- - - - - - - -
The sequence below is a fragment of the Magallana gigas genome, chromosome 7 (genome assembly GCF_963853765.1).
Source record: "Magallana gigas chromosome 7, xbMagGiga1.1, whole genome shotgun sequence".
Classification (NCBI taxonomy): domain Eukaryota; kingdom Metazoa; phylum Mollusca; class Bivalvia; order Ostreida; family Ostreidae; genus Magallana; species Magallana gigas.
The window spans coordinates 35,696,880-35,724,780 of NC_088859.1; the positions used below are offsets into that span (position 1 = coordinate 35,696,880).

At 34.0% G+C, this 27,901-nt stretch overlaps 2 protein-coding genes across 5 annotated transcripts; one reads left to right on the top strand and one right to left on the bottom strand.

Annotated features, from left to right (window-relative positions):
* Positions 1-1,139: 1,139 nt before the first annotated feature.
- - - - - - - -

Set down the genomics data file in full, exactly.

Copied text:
The sequence below is a fragment of the Magallana gigas genome, chromosome 7 (genome assembly GCF_963853765.1).
Source record: "Magallana gigas chromosome 7, xbMagGiga1.1, whole genome shotgun sequence".
Classification (NCBI taxonomy): domain Eukaryota; kingdom Metazoa; phylum Mollusca; class Bivalvia; order Ostreida; family Ostreidae; genus Magallana; species Magallana gigas.
The window spans coordinates 35,696,880-35,724,780 of NC_088859.1; the positions used below are offsets into that span (position 1 = coordinate 35,696,880).

At 34.0% G+C, this 27,901-nt stretch overlaps 2 protein-coding genes across 5 annotated transcripts; one reads left to right on the top strand and one right to left on the bottom strand.

Annotated features, from left to right (window-relative positions):
* Positions 1-1,139: 1,139 nt before the first annotated feature.